thus receive services earlier for a considerable period of time, compared to existing flows.
F(p) represents the time that an ideal fluid system would complete
its service of packet p.
In a real packetized FQ system, the packets are served in the increasing order of the FT.
The FT can be calculated at the moment the packet arrives in the node,
and the value of FT is attached to the packet before the packet is stored in the buffer.
In general, there is a queue for each flow,
the queues are managed by FIFO manner, and the scheduler serves the queue having the HoQ packet with
the smallest FT. Alternatively, it is possible to put all packets in one queue
and sort them, as packets are enqueued or dequeued, according to the value of the FT.
This implementation requires a priority queue.
The point of (1) is that, in the worst case,
when all flows are active and the link is fully used,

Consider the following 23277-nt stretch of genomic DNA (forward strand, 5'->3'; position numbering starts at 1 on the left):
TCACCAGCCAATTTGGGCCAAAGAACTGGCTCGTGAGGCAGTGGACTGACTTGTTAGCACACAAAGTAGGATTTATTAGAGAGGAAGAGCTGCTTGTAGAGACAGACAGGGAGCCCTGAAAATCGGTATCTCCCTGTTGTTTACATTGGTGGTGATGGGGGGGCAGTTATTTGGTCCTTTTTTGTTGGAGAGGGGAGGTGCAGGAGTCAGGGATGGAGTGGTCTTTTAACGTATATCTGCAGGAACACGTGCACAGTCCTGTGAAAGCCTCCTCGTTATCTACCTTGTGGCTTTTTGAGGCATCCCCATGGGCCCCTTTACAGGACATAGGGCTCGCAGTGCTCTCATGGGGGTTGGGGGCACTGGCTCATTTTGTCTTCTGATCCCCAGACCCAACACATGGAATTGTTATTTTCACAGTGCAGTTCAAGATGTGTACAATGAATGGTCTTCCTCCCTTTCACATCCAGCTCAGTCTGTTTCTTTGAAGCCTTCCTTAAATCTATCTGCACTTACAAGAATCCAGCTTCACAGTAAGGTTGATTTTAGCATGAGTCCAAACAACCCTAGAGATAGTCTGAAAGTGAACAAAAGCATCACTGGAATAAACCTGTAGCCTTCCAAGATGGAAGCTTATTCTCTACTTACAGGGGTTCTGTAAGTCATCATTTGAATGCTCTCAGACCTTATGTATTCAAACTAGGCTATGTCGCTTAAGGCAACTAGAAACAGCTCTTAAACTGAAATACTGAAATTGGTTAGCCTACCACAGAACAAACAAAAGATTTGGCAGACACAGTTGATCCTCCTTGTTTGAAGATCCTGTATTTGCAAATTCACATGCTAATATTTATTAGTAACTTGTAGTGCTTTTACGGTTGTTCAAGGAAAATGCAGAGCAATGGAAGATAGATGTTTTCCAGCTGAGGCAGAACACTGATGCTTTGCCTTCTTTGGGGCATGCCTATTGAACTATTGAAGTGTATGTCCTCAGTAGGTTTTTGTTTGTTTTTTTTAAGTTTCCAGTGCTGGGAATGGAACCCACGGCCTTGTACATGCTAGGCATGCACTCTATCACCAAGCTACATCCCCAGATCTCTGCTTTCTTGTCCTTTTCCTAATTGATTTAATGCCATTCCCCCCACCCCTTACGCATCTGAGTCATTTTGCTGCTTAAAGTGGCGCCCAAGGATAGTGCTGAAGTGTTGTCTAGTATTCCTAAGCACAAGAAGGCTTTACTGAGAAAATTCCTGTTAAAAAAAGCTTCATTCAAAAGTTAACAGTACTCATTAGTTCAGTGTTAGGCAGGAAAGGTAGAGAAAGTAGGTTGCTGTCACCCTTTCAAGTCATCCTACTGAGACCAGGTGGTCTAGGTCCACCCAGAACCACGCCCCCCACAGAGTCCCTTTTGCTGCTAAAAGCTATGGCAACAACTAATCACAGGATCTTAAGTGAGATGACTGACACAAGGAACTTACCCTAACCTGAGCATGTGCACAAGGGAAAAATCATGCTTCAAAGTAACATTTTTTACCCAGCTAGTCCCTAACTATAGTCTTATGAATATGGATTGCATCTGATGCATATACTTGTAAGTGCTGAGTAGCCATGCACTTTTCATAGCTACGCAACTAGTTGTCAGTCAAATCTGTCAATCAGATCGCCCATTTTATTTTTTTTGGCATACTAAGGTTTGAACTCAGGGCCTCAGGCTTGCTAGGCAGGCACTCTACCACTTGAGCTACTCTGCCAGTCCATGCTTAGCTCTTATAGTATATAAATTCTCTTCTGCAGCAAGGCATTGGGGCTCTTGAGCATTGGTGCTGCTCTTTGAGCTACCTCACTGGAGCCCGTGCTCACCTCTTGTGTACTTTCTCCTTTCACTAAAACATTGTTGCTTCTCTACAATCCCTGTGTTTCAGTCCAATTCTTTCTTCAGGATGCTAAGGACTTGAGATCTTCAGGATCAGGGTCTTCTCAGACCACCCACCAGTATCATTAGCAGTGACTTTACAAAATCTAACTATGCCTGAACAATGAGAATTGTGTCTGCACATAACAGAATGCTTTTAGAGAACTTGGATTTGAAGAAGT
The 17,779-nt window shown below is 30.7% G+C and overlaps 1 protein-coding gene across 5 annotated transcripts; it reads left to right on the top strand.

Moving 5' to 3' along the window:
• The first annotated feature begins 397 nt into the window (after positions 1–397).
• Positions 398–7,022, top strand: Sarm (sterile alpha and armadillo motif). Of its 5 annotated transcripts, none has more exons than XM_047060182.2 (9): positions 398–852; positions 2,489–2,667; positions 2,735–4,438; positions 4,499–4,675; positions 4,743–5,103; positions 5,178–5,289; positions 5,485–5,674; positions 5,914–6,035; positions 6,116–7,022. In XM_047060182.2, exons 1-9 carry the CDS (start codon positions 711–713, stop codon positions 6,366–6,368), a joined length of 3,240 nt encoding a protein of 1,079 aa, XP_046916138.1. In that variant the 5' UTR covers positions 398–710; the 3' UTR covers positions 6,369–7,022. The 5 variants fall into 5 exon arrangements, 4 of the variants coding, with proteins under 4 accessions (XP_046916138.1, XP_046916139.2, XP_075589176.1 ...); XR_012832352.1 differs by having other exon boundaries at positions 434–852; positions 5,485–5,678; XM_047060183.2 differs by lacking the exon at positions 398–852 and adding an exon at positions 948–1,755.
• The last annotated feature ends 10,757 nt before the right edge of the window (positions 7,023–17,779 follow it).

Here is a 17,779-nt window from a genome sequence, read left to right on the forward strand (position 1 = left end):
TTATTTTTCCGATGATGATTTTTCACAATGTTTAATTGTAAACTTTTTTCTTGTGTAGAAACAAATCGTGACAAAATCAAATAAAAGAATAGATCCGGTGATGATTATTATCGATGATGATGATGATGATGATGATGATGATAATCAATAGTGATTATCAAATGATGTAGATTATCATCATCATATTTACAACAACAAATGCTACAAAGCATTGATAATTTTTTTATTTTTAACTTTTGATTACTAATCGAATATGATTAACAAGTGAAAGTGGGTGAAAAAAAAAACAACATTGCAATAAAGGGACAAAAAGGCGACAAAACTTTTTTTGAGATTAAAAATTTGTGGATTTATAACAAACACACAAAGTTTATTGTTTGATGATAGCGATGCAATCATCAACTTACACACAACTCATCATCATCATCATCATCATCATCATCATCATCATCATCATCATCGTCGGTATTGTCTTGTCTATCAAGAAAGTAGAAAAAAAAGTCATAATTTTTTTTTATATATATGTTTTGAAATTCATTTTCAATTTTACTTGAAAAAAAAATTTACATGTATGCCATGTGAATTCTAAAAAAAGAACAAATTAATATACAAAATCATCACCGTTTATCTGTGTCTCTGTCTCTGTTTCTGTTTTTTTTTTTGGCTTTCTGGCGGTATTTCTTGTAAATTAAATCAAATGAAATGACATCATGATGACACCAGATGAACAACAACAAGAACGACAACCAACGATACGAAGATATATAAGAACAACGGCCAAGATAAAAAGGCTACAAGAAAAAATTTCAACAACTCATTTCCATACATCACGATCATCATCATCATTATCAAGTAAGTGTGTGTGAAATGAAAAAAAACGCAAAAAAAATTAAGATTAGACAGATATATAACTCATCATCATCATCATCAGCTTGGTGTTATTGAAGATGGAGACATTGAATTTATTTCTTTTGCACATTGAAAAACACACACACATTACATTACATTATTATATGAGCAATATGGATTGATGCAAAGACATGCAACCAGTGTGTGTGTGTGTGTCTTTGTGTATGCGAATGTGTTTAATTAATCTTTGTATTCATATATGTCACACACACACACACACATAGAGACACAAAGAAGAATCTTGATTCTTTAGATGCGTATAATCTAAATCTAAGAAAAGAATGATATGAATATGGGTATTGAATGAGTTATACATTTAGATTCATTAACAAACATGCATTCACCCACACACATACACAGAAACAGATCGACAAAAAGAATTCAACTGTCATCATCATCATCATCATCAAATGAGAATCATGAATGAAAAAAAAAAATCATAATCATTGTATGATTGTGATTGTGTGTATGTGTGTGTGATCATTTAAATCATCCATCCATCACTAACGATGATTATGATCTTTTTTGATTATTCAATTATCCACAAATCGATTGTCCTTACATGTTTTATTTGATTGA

a flow is served at an interval of L(p)/r.
At the same time, by using the work conserving scheduler,
any excessive link resources are shared among the flows.
How fairly it is shared is the main difference between various FQ schedulers.
In order to obtain F(p) in (1), the FT of the previous packet of the flow, F(p-1), must be remembered.
When a packet is received, it is necessary to find out which flow it belongs to
and find out the FT of the latest packet of the corresponding flow.
F(p-1) of this latest packet is a value representative of the 'flow state'.
The fact that such state information must be memorized and read means a considerable complexity
at a core node managing millions of flows.